Jose Aldo. Chad Mendes. Frankie Edgar. Conor McGregor. Those are the only four guys in the division that Lentz could defeat in order to seriously be considered for a title fight, and they represent the cream of the crop when it comes to the featherweight rankings. To be completely honest, I can’t see Lentz beating any of them.
“The Carny” will dominate in his usual fashion this weekend and probably win another fight or two while the UFC continues to throw him mid-tier competition. Eventually, though, Lentz is going to end up on the wrong side of an upset or run into one of the featherweight fantastic four I brought up earlier. Either way, it doesn’t seem like becoming a legit title challenger is in the cards.
Reinert: I won’t go so far as to say I feel bad for Lentz, since he’s currently in his fifth uninterrupted year of UFC employment, but I could certainly see how his place among his 145-pound peers might be a little frustrating. While he’s had little problem against the sorts of lower-ranked featherweights he has faced since making his divisional debut in 2012, he was easily defeated by the aforementioned Mendes when the two met in late 2013. At the time, the result seemed like a pretty clear indicator of Lentz’s performance ceiling.
A win over the Wikipedia page-less Makashvili is not going to do anything significant for Lentz’s place in the division, but if he’s able to secure a fight against the likes of Dennis Bermudez or maybe a rematch against Charles Oliveira, he could make another run toward contention.
In the end, though, I have to agree with Vince. Maybe if Lentz was a few years younger, he might be able to make further evolution into a contender. At age 30, though, time is running out. Lentz will win on Saturday and then will likely carve out a place as a featherweight gatekeeper for a few more years, but the “Featherweight Four” that Vince mentions above seem to have a pretty strong grip on the existing contender spots.
Neil Magny was outstanding in 2014, notching five wins inside the Octagon and tying the UFC record for wins in a year. However, that success hasn’t led to the big-time fight that many fans feel Magny deserves. Instead, he gets another low-profile opponent in Kiichi Kunimoto this weekend. Will a sixth straight win for Magny finally get him a top-10 opponent, or does Kunimoto play the spoiler and erase a record-breaking year in one night?
Reinert: There’s no denying Magny’s accomplishments in 2014. Five professional MMA wins in a calendar year is difficult enough on the local/developmental circuit, let alone in the world’s best promotion, and Magny certainly deserves the praise he’s received. I believe, however, that the hang-up preventing Magny from advancing more quickly in the UFC’s welterweight division has been the quality of his opposition.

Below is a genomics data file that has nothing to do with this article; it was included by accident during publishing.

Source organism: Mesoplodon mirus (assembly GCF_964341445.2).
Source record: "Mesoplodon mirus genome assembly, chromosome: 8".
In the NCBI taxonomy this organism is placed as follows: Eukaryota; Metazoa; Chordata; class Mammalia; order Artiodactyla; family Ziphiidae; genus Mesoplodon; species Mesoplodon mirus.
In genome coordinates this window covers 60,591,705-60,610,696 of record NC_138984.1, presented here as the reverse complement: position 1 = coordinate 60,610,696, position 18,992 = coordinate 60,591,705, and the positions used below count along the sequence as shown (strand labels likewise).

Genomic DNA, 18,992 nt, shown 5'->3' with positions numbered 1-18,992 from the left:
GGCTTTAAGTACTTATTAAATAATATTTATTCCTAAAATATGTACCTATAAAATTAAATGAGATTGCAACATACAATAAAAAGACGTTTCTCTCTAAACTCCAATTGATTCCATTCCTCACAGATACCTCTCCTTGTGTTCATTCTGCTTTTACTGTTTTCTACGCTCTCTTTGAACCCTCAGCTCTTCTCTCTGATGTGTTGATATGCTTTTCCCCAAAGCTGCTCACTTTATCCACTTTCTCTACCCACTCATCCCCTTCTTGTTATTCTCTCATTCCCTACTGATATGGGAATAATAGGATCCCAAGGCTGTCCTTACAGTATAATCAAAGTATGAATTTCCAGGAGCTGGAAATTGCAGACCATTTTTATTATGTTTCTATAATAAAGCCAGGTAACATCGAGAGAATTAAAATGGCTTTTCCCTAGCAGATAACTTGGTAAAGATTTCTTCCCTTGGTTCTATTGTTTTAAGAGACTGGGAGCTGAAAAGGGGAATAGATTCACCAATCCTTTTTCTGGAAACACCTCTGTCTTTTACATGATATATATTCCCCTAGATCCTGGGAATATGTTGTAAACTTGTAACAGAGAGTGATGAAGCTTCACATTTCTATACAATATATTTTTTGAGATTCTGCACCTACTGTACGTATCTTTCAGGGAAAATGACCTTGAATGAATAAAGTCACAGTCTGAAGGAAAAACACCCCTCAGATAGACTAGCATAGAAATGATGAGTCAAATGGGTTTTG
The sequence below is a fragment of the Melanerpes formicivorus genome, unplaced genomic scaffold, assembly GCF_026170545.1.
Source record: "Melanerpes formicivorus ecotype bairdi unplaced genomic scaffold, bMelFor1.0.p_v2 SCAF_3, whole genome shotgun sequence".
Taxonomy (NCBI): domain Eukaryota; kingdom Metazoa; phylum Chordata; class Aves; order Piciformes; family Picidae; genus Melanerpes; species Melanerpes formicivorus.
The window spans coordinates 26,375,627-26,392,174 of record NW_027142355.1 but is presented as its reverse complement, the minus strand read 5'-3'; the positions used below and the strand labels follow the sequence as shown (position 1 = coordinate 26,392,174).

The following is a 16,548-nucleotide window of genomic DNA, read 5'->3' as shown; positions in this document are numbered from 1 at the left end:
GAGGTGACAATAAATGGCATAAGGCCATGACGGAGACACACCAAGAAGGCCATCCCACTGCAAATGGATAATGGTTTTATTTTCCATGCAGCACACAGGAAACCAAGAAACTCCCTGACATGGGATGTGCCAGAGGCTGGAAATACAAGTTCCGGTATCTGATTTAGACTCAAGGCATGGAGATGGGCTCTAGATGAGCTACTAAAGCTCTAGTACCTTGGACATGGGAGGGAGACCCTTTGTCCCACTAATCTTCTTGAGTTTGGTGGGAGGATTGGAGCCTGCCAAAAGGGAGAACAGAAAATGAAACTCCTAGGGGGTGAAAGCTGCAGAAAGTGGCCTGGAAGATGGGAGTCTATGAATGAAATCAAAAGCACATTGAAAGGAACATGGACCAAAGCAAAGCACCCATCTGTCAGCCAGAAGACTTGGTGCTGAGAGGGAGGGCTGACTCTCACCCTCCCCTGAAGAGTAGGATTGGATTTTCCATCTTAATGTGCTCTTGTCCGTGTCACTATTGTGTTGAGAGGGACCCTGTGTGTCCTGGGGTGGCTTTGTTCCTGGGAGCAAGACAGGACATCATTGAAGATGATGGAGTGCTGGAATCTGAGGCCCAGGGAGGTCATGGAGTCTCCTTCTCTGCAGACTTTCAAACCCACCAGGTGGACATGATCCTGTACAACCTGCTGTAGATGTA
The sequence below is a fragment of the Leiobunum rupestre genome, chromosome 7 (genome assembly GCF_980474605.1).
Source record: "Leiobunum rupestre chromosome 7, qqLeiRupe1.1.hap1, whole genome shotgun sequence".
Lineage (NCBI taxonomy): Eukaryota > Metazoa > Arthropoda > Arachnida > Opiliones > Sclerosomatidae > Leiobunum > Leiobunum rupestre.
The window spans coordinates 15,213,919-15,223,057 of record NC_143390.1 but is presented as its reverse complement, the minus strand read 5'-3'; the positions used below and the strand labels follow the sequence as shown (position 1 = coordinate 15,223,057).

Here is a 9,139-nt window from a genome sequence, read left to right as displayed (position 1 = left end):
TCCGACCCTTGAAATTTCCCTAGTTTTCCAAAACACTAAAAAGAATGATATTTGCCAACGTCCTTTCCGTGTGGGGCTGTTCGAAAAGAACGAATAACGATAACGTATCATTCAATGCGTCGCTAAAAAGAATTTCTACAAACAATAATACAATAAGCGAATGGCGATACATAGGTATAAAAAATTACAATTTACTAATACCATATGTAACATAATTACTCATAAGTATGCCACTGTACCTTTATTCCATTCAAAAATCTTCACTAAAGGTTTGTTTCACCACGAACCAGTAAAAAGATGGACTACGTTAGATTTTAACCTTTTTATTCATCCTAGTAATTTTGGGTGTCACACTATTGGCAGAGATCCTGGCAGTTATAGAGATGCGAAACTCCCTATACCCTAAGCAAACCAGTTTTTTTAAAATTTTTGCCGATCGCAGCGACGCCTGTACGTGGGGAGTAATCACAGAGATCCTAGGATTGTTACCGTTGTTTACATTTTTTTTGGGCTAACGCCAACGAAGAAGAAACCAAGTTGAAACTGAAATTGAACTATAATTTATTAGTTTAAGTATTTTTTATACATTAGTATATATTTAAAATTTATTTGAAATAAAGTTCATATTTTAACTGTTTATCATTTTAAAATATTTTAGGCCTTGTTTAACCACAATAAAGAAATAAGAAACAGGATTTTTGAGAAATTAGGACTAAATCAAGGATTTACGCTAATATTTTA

None of the five fighters Magny defeated last year could be confused for anything close to a title contender, but that’s not the main issue. Unlike the aforementioned Max Holloway, whose UFC losses have all come against some of the best featherweights in the world, Magny’s two straight losses to close out 2013 came against opponents whose names have never been uttered in the UFC’s welterweight championship conversation. Even with the current winning streak, then, one can understand the UFC’s hesitation to book him against a top-10 opponent.
If Magny is successful against Kunimoto, though, the promotion will be forced to take a closer look at his upcoming fight schedule. Six straight wins is six straight wins, after all, and even with Magny’s questionable 2013 outings, that ought to do enough to slot him in against one of the welterweight division’s officially ranked fighters. Kunimoto is no joke, either. With seven straight wins of his own (three in the UFC), he’ll certainly be out to make a name for himself by putting an end to Magny’s impressive run.
I think Magny takes it here, though, and then probably gets the ranked opponent for which his hardcore fans have been clamoring. We’ll then see if Magny truly has what it takes to compete at 170 pounds.
Carey: Magny was briefly rumored to be fighting Josh Koscheck at one point late last year, so at least it seems as if the UFC is thinking about booking him against a big name even though the company has hesitated to pull the trigger. As long as Magny can continue to do what he’s been doing and earn another “W” on Saturday, the promotion won’t have a choice but to give him a ranked opponent.
Magny’s resume over the course of this winning streak certainly isn’t a who’s who of the welterweight division, but the important thing is that Magny is on a serious hot streak at the moment. Now, he needs to fight as often as possible to keep his momentum going. It wasn’t too long ago that Matt Brown went from the verge of being cut to fighting in a No.1 contender’s fight for the welterweight title. If Magny can keep things rolling for another fight or two, he’s going to be in a similar position.
Before any of that can happen, Magny has a tough test in front of him in Kunimoto. The Japanese vet showed his toughness when he survived a first-round beating at the hands of Richard Walsh, and his quick submission win over Daniel Sarafian was pretty impressive as well. Even though it’s not a huge jump in competition and it definitely isn’t the big name that fans expected, Kunimoto is probably the best fighter that Magny has fought since beginning his winning streak last year. A win isn’t a given, but I do think Magny is going to pull it off and make it six straight.